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January 2017 is a pivotal moment in time for the marketing discipline. According to a recent Gartner study, 2017 marks the third consecutive year of increased budgets for CMOs for the majority of those surveyed, with digital advertising, marketing technology and analytics among the areas most likely to see an increase in spending.
Prediction has always been a tricky business. Weather forecasts, airline schedules and stock tips are often the butts of jokes for the very simple reason that predicting the future is not only difficult, but most valued when the future is hardest to see. Reliable, trustworthy predictions depend on having the right data inputs.
Conspiracy theories can be fun. Why haven’t humans been back to the moon since 1972? How could one person have possibly written all of Shakespeare? Didn’t someone just see Elvis alive and well outside a Vegas lunch buffet? What’s fun about these theories is when they take on a life of their own as urban legends.
If you tuned into the recent Rio Olympics, you saw many inspiring acts of athletic transcendence — and probably an equal or greater number of commercials. It’s always interesting to see what brands do when they know they’re guaranteed a huge audience — the threads of consumer conversation they’ll try to engage, the threads to which they’ll turn deaf ears, and so on.
For marketers, customer journey analysis often results in accidental narcissism. Analytics are supposed to illuminate our blind spots, not reinforce our assumptions. The most useful customer journey to understand is the one that leads a consumer to your competitors’ cash register. And one of the best examples of this dynamic is the quick-serve restaurant (QSR) industry.
For marketers, the mandate to drive revenue has led to an explosion of analytics solutions. There’s a dashboard for virtually every marketing metric you can think of — buzz, sentiment, NPS (Net Promoter Score), brand engagement and several other voice-of-customer visualizations. But the barrage of bar charts blinking in the faces of marketers is blinding them to the data tha ...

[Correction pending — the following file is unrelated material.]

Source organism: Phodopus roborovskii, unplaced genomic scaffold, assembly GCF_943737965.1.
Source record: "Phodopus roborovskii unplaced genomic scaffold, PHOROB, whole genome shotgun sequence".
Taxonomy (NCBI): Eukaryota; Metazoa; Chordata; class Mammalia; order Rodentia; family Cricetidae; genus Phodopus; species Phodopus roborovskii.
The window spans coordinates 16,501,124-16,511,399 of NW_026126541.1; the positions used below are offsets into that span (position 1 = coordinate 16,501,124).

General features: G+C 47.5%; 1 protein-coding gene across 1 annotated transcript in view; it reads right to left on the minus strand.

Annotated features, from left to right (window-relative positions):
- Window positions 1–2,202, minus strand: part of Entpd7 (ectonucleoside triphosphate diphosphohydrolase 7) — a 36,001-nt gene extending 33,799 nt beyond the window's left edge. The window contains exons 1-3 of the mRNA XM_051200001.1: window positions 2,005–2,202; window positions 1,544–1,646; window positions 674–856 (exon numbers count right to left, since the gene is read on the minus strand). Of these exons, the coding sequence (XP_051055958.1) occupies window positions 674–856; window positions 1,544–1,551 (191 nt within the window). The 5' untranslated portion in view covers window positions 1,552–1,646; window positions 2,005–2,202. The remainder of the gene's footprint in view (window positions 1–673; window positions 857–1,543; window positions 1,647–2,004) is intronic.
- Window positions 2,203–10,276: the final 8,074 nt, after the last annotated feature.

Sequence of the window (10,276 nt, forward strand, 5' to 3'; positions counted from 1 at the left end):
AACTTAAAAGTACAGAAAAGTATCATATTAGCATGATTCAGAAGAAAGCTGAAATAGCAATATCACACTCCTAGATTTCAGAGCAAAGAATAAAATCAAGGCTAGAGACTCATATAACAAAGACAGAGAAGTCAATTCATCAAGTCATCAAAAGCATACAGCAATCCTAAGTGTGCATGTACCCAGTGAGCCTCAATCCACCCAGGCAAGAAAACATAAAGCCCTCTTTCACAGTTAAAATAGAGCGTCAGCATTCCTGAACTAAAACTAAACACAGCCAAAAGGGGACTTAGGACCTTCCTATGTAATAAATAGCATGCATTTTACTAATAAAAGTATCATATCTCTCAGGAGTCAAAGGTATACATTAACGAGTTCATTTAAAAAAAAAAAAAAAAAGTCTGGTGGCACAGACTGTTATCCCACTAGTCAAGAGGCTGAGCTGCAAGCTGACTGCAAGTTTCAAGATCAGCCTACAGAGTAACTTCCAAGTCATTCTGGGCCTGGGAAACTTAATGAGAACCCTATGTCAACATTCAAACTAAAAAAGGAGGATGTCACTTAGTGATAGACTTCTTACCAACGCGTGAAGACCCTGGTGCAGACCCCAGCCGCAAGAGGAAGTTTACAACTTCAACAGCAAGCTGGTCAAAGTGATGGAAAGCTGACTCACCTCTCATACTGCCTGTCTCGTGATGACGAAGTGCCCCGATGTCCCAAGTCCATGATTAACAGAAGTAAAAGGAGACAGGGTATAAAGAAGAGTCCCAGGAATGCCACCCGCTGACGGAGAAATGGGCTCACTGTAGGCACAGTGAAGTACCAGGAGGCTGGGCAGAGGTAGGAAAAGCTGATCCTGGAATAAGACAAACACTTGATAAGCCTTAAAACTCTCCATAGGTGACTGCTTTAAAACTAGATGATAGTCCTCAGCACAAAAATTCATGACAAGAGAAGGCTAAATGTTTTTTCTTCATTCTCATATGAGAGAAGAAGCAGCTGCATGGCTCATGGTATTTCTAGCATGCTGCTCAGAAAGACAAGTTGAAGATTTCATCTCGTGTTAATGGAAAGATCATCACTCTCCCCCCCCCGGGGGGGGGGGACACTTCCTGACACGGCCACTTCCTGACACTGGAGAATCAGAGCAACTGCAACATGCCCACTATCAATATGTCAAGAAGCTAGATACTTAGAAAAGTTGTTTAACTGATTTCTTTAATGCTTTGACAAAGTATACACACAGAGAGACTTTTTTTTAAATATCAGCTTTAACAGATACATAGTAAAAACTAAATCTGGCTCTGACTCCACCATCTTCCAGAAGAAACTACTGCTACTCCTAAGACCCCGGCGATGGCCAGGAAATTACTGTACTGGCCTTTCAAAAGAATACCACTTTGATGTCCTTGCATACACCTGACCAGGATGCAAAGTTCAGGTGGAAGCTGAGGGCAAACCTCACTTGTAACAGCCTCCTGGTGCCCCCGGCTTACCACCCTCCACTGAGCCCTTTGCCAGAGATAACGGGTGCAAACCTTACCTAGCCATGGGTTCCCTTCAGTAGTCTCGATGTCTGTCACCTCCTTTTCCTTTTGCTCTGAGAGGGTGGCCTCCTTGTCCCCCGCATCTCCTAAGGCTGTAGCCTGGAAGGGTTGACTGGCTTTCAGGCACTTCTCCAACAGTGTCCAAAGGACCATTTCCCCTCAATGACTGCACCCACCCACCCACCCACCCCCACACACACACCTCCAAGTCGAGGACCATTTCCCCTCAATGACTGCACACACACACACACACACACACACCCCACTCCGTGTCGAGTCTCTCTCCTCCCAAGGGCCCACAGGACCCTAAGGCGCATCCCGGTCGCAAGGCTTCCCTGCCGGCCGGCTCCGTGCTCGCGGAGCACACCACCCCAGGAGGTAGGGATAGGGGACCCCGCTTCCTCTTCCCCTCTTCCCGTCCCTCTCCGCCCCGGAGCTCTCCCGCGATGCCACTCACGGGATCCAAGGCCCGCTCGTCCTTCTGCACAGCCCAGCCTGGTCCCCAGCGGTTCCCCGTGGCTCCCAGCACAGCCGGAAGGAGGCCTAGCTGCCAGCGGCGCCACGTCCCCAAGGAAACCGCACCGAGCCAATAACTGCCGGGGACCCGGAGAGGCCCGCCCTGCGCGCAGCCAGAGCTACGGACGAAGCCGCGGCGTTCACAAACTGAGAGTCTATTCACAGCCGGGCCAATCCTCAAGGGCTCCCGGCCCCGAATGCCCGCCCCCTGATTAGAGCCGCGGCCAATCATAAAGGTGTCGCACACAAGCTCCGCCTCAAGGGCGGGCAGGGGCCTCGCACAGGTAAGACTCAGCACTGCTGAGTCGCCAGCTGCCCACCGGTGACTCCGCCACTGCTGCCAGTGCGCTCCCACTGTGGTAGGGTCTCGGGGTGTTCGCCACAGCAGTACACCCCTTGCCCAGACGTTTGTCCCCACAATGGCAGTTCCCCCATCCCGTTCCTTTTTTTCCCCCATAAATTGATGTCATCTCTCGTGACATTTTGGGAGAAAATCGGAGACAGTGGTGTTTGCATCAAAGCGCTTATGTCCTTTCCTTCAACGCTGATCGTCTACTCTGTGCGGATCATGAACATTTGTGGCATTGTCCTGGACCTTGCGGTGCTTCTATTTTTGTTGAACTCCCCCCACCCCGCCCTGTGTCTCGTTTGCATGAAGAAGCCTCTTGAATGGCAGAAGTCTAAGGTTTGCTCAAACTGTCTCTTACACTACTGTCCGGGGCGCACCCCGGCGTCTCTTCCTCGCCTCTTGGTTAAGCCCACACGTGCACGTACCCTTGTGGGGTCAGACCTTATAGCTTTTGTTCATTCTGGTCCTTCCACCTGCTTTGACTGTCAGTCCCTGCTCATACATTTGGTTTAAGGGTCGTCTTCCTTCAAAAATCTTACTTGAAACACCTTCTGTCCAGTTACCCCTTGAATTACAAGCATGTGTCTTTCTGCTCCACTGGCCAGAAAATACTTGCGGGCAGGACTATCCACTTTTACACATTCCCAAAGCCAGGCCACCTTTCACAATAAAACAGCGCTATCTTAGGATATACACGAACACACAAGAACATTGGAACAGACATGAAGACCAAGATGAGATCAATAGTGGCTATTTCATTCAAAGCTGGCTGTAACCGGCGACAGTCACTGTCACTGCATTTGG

As the NBA and Stanley Cup playoffs rage and the Olympics loom, untold dollars are pouring into sports sponsorships as major brands hope to bring home some gold of their own. Betting on centerpiece sporting events such as these has been a no-brainer for decades, and putting your brand in the hands of a team or athlete is a fairly safe play to call.
“Not everything that counts can be counted, and not everything that can be counted counts.” — William Bruce Cameron, sociologist It may be heresy coming from a marketing analytics company like Quantifind (my employer), but today’s marketer simply has too much analysis. We’ve finally passed that tipping point where the human capacity to absorb and act on data has become over-s ...
Storytelling is a fundamentally important marketing discipline. Unfortunately, it is also one of the most overused buzzwords in our industry. Pundits use “storytelling” to refer to everything from anecdotes and case studies to persona-based marketing. To find a storytelling model that actually refers to the science of creating stories, marketers should consider a model base ...
Even in uncertain economic times, marketing technologies continue to flourish. Overworked marketers facing a shortage of hours in the day are discovering enormous efficiency gains with a variety of automated solutions. Marketing analytics is growing faster than any other segment in this category, promising everything from perfecting the customer journey to proving — to even ...
For marketers, 2015 was the year we figured out that buzz and sentiment were as likely to lead us astray as to offer insights that move the needle. That means the race is on in 2016 for marketing analytics professionals — both in-house and vendors — to figure out how to find data that intelligently correlate to revenues (or at least, to KPIs that are smart approximations of ...
The most exciting phrase to hear in science, the one that heralds new discoveries, is not “Eureka!” but “That’s funny…” — Isaac Asimov Microwave ovens. Velcro. Viagra. These and many other everyday scientific advances were discovered quite by accident. Serendipitous discovery plays a huge role not only in scientific advances, but also in major breakthroughs in marketing strategy.
Ever feel like your marketing strategy starts off in perfect tune and slowly drifts off-key as the months roll by? Ever wish you could find a way to auto-tune your marketing strategy so that every note resonates with your audience, no matter how the melody shifts? If so, you’re not alone. Planning cycles everywhere, in and out of marketing, are in the midst of a sea change.
As marketing analytics continue to evolve at a breakneck pace, an interesting race is beginning to take shape: human intuition vs. machine-based intelligence. Earlier this month, MIT researchers announced they’ve developed an algorithm that can trump human intuition. The “data vs. intuition” debate also popped up in multiple sessions at last month’s Advertising Week in New Y ...